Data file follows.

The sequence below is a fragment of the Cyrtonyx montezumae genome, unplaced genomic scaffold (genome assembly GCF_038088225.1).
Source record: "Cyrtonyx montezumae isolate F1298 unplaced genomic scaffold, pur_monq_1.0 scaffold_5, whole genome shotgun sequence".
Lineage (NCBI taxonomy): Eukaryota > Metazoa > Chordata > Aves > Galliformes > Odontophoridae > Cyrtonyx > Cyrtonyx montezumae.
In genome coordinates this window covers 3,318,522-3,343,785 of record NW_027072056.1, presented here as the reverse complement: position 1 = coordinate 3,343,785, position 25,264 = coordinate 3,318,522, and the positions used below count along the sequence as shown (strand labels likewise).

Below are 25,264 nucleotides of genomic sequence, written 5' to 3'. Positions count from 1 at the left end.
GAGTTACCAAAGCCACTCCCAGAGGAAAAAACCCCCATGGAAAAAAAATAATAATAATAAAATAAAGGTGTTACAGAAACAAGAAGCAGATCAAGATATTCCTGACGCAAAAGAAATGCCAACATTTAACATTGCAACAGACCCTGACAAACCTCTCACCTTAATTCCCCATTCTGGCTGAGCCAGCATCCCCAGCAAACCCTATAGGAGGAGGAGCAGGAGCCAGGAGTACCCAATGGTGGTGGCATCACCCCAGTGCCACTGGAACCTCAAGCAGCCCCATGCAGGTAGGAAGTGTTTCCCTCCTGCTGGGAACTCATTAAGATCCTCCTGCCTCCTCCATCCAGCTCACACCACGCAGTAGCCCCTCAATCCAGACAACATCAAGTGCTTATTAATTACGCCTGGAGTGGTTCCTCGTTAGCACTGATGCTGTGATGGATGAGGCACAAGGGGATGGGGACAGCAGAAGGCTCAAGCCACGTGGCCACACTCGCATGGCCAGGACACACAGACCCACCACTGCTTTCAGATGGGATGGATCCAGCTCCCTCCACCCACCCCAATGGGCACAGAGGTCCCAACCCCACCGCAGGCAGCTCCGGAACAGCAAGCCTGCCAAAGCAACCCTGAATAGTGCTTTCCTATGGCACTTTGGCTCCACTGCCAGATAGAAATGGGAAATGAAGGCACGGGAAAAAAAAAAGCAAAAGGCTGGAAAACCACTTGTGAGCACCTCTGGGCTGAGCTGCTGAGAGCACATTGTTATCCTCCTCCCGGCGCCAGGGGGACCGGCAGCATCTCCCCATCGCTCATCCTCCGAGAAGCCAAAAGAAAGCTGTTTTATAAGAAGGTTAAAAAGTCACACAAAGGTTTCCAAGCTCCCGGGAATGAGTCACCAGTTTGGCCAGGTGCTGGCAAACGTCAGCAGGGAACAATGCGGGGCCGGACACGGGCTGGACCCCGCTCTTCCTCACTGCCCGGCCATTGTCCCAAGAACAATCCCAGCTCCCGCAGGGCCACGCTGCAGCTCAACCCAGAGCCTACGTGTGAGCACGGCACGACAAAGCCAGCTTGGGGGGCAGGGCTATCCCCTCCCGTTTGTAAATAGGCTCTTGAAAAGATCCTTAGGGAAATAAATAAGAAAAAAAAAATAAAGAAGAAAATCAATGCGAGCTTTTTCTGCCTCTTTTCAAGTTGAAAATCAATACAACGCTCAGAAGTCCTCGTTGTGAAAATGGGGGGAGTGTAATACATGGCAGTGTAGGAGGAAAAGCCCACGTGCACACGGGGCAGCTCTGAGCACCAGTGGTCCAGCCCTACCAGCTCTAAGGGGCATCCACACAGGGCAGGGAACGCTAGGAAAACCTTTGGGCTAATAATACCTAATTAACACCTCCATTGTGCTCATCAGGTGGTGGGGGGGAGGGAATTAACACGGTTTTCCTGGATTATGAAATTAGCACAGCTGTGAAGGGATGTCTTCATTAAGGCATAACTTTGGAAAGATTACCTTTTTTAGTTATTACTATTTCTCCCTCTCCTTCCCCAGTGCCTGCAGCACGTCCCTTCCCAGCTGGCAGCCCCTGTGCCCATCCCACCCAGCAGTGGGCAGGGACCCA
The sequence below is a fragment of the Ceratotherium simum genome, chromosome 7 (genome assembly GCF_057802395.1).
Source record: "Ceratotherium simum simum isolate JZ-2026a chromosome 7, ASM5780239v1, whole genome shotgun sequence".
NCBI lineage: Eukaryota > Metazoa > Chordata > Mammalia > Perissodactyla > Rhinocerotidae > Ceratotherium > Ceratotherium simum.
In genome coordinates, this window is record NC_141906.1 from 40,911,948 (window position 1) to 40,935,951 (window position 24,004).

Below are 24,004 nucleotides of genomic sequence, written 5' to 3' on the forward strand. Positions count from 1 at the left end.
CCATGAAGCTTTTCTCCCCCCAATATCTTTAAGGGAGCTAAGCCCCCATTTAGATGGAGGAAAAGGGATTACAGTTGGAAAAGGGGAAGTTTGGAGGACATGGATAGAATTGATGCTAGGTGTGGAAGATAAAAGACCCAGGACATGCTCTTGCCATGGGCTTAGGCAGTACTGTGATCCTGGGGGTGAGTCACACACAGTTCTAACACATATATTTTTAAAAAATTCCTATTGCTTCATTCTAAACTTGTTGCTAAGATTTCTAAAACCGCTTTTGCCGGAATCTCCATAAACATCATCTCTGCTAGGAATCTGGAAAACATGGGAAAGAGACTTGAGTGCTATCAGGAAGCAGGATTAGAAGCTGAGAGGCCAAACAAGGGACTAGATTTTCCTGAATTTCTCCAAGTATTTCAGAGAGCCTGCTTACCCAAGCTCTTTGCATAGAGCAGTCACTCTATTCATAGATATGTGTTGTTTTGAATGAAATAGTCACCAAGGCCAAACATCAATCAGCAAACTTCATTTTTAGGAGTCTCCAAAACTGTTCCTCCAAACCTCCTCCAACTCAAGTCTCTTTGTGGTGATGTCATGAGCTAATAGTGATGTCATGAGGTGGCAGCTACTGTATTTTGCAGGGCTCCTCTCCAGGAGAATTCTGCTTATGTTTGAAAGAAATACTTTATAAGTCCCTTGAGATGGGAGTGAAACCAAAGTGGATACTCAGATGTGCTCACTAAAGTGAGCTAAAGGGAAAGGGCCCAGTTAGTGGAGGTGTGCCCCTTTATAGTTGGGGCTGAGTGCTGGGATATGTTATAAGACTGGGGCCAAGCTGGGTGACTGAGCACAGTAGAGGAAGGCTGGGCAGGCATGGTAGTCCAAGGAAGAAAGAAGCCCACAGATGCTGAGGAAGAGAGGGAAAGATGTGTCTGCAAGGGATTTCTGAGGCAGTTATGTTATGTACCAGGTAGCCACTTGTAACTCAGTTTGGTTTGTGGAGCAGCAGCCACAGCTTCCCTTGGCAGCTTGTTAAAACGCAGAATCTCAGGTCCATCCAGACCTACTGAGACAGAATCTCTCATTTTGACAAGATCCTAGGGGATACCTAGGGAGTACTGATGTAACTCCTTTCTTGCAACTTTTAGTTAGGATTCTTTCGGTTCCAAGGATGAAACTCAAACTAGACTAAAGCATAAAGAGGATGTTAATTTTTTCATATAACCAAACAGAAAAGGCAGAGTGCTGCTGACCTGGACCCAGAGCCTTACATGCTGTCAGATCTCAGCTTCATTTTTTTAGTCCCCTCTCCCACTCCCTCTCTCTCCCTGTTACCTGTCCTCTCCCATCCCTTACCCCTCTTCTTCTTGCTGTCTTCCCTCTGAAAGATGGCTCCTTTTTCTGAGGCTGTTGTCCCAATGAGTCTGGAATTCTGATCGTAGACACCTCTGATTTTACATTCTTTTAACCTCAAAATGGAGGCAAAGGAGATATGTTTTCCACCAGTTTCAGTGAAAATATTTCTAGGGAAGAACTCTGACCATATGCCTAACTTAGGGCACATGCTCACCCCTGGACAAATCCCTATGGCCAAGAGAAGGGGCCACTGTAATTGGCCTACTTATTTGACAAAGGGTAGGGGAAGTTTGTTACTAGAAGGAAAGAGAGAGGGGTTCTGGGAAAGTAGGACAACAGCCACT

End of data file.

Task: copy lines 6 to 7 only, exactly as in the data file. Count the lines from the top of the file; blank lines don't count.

GAGTTACCAAAGCCACTCCCAGAGGAAAAAACCCCCATGGAAAAAAAATAATAATAATAAAATAAAGGTGTTACAGAAACAAGAAGCAGATCAAGATATTCCTGACGCAAAAGAAATGCCAACATTTAACATTGCAACAGACCCTGACAAACCTCTCACCTTAATTCCCCATTCTGGCTGAGCCAGCATCCCCAGCAAACCCTATAGGAGGAGGAGCAGGAGCCAGGAGTACCCAATGGTGGTGGCATCACCCCAGTGCCACTGGAACCTCAAGCAGCCCCATGCAGGTAGGAAGTGTTTCCCTCCTGCTGGGAACTCATTAAGATCCTCCTGCCTCCTCCATCCAGCTCACACCACGCAGTAGCCCCTCAATCCAGACAACATCAAGTGCTTATTAATTACGCCTGGAGTGGTTCCTCGTTAGCACTGATGCTGTGATGGATGAGGCACAAGGGGATGGGGACAGCAGAAGGCTCAAGCCACGTGGCCACACTCGCATGGCCAGGACACACAGACCCACCACTGCTTTCAGATGGGATGGATCCAGCTCCCTCCACCCACCCCAATGGGCACAGAGGTCCCAACCCCACCGCAGGCAGCTCCGGAACAGCAAGCCTGCCAAAGCAACCCTGAATAGTGCTTTCCTATGGCACTTTGGCTCCACTGCCAGATAGAAATGGGAAATGAAGGCACGGGAAAAAAAAAAGCAAAAGGCTGGAAAACCACTTGTGAGCACCTCTGGGCTGAGCTGCTGAGAGCACATTGTTATCCTCCTCCCGGCGCCAGGGGGACCGGCAGCATCTCCCCATCGCTCATCCTCCGAGAAGCCAAAAGAAAGCTGTTTTATAAGAAGGTTAAAAAGTCACACAAAGGTTTCCAAGCTCCCGGGAATGAGTCACCAGTTTGGCCAGGTGCTGGCAAACGTCAGCAGGGAACAATGCGGGGCCGGACACGGGCTGGACCCCGCTCTTCCTCACTGCCCGGCCATTGTCCCAAGAACAATCCCAGCTCCCGCAGGGCCACGCTGCAGCTCAACCCAGAGCCTACGTGTGAGCACGGCACGACAAAGCCAGCTTGGGGGGCAGGGCTATCCCCTCCCGTTTGTAAATAGGCTCTTGAAAAGATCCTTAGGGAAATAAATAAGAAAAAAAAAATAAAGAAGAAAATCAATGCGAGCTTTTTCTGCCTCTTTTCAAGTTGAAAATCAATACAACGCTCAGAAGTCCTCGTTGTGAAAATGGGGGGAGTGTAATACATGGCAGTGTAGGAGGAAAAGCCCACGTGCACACGGGGCAGCTCTGAGCACCAGTGGTCCAGCCCTACCAGCTCTAAGGGGCATCCACACAGGGCAGGGAACGCTAGGAAAACCTTTGGGCTAATAATACCTAATTAACACCTCCATTGTGCTCATCAGGTGGTGGGGGGGAGGGAATTAACACGGTTTTCCTGGATTATGAAATTAGCACAGCTGTGAAGGGATGTCTTCATTAAGGCATAACTTTGGAAAGATTACCTTTTTTAGTTATTACTATTTCTCCCTCTCCTTCCCCAGTGCCTGCAGCACGTCCCTTCCCAGCTGGCAGCCCCTGTGCCCATCCCACCCAGCAGTGGGCAGGGACCCA
The sequence below is a fragment of the Ceratotherium simum genome, chromosome 7 (genome assembly GCF_057802395.1).